The first legislation that Ferdinand Marcos Jr. signed into law as president is the Subscriber Identity Module or SIM Registration Act or Republic Act (RA) 11934. He signed the law on October 10, 2022 after both houses of Congress transmitted the bill to Malacañang on October 4.
Former president Rodrigo Duterte vetoed the SIM Registration Law earlier this year, due to the belatedly inserted provision on social media registration. Many groups, local and international, panned the requirement for users to use their real names and contact numbers when creating social media accounts.
After the large-scale text phishing scams and spams happening while the law was being revived under the new administration and the removal of the assailed provisions on social media registration and centralized database or SIM register, the legislation seemed to have gotten lesser flak from the public and moved quicker to being passed into law.
However, many of the risks and criticisms raised by various groups on mandatory SIM registration remain:
- Eradicating the potential for anonymity of communications, as prohibitions of anonymity interfere with the right to privacy and freedom of expression. In repressive environments, anonymity is the only protection enjoyed by whistleblowers, human rights defenders, journalists, political opposition and government critics.
- Posing risks to the rights to privacy, free expression and information, and association by facilitating targeting, profiling and surveillance
- Enables location-tracking
- Enables tracking of device within a mobile network through the collection and identification of the SIM serial number (IMEI) and also tracking of user activities on the device
- Simplifies communications surveillance and interception
- Individual’s mobile number could potentially be matched with their political activity or voting preferences (allowing government to identify and target political opponents) or confidential health data, such as people living with AIDS/HIV
- SIM users’ information can be shared and matched with other private and public databases, enabling the government to create comprehensive profiles of citizens
- While the law may improve crime investigations and national security, it is equally likely to enable the surveillance of human rights defenders, activists, and other groups whose work deals with anonymity and confidentiality such as doctors, lawyers and journalists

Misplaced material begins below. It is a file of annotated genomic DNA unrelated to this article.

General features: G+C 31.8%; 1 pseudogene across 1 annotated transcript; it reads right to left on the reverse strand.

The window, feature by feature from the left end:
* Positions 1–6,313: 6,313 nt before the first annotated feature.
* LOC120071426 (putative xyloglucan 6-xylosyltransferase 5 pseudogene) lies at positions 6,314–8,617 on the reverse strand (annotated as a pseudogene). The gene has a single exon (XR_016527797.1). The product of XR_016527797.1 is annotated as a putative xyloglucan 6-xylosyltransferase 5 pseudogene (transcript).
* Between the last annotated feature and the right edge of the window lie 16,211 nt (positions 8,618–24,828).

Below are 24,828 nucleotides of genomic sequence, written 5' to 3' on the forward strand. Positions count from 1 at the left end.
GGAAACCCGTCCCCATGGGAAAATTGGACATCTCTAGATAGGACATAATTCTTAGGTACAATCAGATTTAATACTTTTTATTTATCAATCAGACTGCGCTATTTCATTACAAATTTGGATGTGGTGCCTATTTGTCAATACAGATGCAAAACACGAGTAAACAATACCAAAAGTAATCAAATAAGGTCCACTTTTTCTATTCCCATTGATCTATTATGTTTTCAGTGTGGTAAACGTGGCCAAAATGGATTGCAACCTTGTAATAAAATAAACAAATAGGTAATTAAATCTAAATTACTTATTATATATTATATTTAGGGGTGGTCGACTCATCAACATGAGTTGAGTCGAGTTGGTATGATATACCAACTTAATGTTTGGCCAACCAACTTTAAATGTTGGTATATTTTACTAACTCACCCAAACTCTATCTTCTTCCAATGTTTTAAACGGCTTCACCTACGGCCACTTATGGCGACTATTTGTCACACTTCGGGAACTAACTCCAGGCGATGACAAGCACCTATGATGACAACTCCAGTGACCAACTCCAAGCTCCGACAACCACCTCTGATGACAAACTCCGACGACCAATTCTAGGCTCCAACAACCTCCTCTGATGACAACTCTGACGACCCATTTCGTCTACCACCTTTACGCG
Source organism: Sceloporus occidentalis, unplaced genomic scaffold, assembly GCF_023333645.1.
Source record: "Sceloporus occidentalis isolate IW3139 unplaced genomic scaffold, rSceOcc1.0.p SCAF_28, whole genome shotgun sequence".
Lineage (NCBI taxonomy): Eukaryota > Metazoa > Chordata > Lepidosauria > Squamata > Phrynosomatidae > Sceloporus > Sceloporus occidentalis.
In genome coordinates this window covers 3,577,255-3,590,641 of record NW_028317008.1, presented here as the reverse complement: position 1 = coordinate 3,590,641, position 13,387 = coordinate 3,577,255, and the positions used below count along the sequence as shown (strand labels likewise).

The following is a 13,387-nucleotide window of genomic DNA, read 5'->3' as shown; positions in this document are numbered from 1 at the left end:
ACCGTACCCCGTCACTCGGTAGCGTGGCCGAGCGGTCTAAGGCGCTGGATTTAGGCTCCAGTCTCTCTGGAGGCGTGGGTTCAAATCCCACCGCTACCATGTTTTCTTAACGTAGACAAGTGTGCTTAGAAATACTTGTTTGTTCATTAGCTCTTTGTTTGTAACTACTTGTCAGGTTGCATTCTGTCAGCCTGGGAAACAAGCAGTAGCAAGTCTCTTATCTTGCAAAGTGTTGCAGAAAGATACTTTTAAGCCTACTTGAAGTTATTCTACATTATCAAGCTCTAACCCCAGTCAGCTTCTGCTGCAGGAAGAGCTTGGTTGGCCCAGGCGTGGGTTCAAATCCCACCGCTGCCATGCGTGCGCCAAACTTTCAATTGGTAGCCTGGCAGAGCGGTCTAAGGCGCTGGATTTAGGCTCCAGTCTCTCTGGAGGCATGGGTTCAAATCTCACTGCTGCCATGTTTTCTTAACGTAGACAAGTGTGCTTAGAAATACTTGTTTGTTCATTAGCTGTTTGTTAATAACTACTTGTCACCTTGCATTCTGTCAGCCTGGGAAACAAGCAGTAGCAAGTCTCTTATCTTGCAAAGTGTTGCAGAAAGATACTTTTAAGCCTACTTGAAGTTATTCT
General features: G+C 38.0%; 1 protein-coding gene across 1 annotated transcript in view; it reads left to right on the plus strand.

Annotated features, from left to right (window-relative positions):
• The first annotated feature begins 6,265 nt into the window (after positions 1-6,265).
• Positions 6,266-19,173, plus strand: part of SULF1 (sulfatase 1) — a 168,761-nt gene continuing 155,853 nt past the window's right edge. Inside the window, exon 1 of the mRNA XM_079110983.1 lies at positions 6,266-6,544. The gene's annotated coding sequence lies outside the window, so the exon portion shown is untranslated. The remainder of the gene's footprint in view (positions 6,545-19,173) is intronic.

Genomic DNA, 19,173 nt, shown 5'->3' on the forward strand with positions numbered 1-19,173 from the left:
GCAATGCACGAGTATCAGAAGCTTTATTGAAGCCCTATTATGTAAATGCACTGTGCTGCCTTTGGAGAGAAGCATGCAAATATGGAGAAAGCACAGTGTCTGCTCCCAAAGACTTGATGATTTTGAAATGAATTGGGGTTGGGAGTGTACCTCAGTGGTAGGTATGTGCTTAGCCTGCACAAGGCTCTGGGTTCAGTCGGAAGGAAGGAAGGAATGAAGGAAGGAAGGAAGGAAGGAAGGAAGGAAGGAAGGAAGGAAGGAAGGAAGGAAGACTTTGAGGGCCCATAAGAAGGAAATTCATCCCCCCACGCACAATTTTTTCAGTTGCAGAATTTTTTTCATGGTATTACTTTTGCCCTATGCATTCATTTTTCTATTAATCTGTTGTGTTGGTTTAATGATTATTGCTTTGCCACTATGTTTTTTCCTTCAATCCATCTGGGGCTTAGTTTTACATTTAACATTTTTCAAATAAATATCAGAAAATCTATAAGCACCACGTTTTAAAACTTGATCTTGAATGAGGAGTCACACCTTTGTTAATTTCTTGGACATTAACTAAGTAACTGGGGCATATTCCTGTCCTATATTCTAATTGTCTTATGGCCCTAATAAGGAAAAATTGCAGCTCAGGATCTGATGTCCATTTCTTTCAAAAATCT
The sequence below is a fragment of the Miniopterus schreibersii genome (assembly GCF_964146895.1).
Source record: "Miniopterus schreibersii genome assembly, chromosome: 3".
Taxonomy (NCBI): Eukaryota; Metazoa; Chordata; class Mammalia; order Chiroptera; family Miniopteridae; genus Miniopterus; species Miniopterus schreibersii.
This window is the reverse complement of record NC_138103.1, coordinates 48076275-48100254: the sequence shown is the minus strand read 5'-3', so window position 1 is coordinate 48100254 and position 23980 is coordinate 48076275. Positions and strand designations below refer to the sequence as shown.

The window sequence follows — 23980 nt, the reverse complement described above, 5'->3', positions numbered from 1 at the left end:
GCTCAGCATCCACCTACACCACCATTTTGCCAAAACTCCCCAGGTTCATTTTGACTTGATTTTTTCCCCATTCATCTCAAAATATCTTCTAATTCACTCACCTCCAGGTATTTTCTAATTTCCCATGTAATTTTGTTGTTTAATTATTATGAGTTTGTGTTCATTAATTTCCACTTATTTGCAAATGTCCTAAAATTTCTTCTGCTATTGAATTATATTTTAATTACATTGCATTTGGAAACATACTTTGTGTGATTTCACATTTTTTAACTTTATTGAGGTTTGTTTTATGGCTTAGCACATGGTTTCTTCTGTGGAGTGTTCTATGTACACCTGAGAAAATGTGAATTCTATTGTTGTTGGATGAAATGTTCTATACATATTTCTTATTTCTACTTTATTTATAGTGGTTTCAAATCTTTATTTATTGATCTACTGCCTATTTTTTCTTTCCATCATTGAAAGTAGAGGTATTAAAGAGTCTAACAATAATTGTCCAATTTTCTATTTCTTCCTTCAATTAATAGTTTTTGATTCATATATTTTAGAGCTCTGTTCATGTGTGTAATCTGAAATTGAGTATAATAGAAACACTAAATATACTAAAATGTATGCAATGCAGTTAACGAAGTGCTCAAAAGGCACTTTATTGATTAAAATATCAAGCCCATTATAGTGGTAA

- May discourage victims of crime or human rights violations or the marginalized by allowing them to speak out against oppression and abuse without fear of retaliation
- May discourage anonymous tips from whistleblowers
- Discriminating against marginalized groups or vulnerable sectors
- Poorest individuals may not have valid identification documents and may be excluded from services requiring such
- Remote areas have limited telecommunication or internet access
- Lived names of transgender and gender diverse individuals may be deemed as “fictitious identities” or false information under the law and in the absence of legal gender recognition in the country, and they will be forced to use dead names to register
- Law grants sweeping powers to the Philippine authorities (unless any of these could be fleshed out or made clearer in the implementing guidelines of the law):
- Authorities can demand and receive disclosure of information obtained in SIM registration by court order or subpoena, but without adequate independent oversight to monitor government demands for private information disclosure
- No provisions on secure holding or furnishing of such information
- No stipulated penalties for private information misuse or resulting dangers or violations to rights of end users (while also removing accountability of telcos for disclosure by request of authorities).
- SIM spoofing is illegal and punishable with hefty fines and imprisonment under the law except in “authorized activities of law enforcement” and a “court order specifically authorizing the use of caller ID manipulation.”
“We will soon be able to provide law enforcement agencies the tools needed to resolve crimes perpetrated with the use of these SIM cards as well as providing a strong deterrence against the commission of wrongdoing,” Marcos Jr. said in the ceremonial signing of the law.
However, the law only provides penalties for failure to register SIM, penalization for the breach of confidentiality and negligence of telcos; and the spoofing of SIM and use of stolen or previously registered SIM by end users. It does not provide ways to curb SIM-related crimes save for registration and does not provide penalties for those using SIM cards for crime or malicious or unlawful acts against unsuspecting victims except for spoofing.
Questions on the effectiveness of the crime-curbing powers of mandatory SIM Registration over security risks, state surveillance and social exclusion that became collateral issues in many other countries implementing a similar law have yet to yield satisfying answers.
The Philippines is now one of over 150 countries in the world to have mandatory SIM registration, held in the world over to be for combatting crimes and scams using SIMs. But a2016 GSMA report states there is no empirical evidence that mandatory SIM registration directly leads to a reduction in crime.
Anonymous calls or messages are not only possible through the use of SIM cards and SIM registration eliminates only one of many possible ways to deliver scams (others may go back to email spam or use mobile apps). Criminal elements may find a way to undermine the law and use those who abide by it to bypass the law. Hackers could hack into unregistered SIMs. A single or a handful of unregistered, smuggled or stolen SIM cards could render the law ineffective. When these things happen, all that will be left is a database of personal and other SIM card information controlled by private telcos and the government, for administration, governance, profit or whatever use they see fit or can pass within the legal processes to obtain a citizen’s private information.